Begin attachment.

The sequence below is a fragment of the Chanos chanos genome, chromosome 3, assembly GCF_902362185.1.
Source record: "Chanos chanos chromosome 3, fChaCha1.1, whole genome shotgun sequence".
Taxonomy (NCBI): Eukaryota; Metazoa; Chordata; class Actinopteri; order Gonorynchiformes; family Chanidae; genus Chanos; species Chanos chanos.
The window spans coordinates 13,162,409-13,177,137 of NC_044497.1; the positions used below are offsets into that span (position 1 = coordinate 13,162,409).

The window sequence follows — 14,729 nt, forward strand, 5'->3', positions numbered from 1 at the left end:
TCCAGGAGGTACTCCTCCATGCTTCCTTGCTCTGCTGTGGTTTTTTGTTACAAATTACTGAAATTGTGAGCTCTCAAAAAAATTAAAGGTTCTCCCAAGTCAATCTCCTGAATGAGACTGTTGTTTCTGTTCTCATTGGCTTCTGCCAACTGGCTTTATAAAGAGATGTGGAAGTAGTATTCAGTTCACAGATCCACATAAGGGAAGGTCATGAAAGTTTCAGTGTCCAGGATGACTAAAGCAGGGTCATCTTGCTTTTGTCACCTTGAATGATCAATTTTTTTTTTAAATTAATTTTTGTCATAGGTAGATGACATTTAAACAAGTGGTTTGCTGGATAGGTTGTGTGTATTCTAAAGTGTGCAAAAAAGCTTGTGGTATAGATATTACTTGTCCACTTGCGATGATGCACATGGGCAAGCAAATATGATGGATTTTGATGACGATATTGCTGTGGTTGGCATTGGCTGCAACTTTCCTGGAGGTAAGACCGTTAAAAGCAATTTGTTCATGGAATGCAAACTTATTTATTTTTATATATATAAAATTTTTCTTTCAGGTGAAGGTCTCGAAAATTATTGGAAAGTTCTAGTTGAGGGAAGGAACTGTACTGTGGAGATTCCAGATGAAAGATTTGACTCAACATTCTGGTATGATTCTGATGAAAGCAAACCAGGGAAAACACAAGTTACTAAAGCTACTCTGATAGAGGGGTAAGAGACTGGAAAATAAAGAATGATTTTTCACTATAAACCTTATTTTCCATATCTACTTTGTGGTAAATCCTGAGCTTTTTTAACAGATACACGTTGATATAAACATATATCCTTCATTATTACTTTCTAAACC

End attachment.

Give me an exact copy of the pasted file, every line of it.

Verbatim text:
The sequence below is a fragment of the Chanos chanos genome, chromosome 3, assembly GCF_902362185.1.
Source record: "Chanos chanos chromosome 3, fChaCha1.1, whole genome shotgun sequence".
Taxonomy (NCBI): Eukaryota; Metazoa; Chordata; class Actinopteri; order Gonorynchiformes; family Chanidae; genus Chanos; species Chanos chanos.
The window spans coordinates 13,162,409-13,177,137 of NC_044497.1; the positions used below are offsets into that span (position 1 = coordinate 13,162,409).

The window sequence follows — 14,729 nt, forward strand, 5'->3', positions numbered from 1 at the left end:
TCCAGGAGGTACTCCTCCATGCTTCCTTGCTCTGCTGTGGTTTTTTGTTACAAATTACTGAAATTGTGAGCTCTCAAAAAAATTAAAGGTTCTCCCAAGTCAATCTCCTGAATGAGACTGTTGTTTCTGTTCTCATTGGCTTCTGCCAACTGGCTTTATAAAGAGATGTGGAAGTAGTATTCAGTTCACAGATCCACATAAGGGAAGGTCATGAAAGTTTCAGTGTCCAGGATGACTAAAGCAGGGTCATCTTGCTTTTGTCACCTTGAATGATCAATTTTTTTTTTAAATTAATTTTTGTCATAGGTAGATGACATTTAAACAAGTGGTTTGCTGGATAGGTTGTGTGTATTCTAAAGTGTGCAAAAAAGCTTGTGGTATAGATATTACTTGTCCACTTGCGATGATGCACATGGGCAAGCAAATATGATGGATTTTGATGACGATATTGCTGTGGTTGGCATTGGCTGCAACTTTCCTGGAGGTAAGACCGTTAAAAGCAATTTGTTCATGGAATGCAAACTTATTTATTTTTATATATATAAAATTTTTCTTTCAGGTGAAGGTCTCGAAAATTATTGGAAAGTTCTAGTTGAGGGAAGGAACTGTACTGTGGAGATTCCAGATGAAAGATTTGACTCAACATTCTGGTATGATTCTGATGAAAGCAAACCAGGGAAAACACAAGTTACTAAAGCTACTCTGATAGAGGGGTAAGAGACTGGAAAATAAAGAATGATTTTTCACTATAAACCTTATTTTCCATATCTACTTTGTGGTAAATCCTGAGCTTTTTTAACAGATACACGTTGATATAAACATATATCCTTCATTATTACTTTCTAAACC